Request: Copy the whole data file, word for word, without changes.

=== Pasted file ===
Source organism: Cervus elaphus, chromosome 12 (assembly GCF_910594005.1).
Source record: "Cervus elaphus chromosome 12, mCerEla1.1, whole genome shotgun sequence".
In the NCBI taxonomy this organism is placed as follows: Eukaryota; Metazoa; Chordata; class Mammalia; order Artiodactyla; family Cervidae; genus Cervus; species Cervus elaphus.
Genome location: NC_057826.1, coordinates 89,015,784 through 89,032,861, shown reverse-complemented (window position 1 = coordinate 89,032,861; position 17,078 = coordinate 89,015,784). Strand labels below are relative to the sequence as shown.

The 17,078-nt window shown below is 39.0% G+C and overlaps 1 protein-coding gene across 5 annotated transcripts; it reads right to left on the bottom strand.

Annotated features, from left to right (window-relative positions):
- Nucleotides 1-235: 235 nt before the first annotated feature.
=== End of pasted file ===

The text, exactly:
Source organism: Cervus elaphus, chromosome 12 (assembly GCF_910594005.1).
Source record: "Cervus elaphus chromosome 12, mCerEla1.1, whole genome shotgun sequence".
In the NCBI taxonomy this organism is placed as follows: Eukaryota; Metazoa; Chordata; class Mammalia; order Artiodactyla; family Cervidae; genus Cervus; species Cervus elaphus.
Genome location: NC_057826.1, coordinates 89,015,784 through 89,032,861, shown reverse-complemented (window position 1 = coordinate 89,032,861; position 17,078 = coordinate 89,015,784). Strand labels below are relative to the sequence as shown.

The 17,078-nt window shown below is 39.0% G+C and overlaps 1 protein-coding gene across 5 annotated transcripts; it reads right to left on the bottom strand.

Annotated features, from left to right (window-relative positions):
- Nucleotides 1-235: 235 nt before the first annotated feature.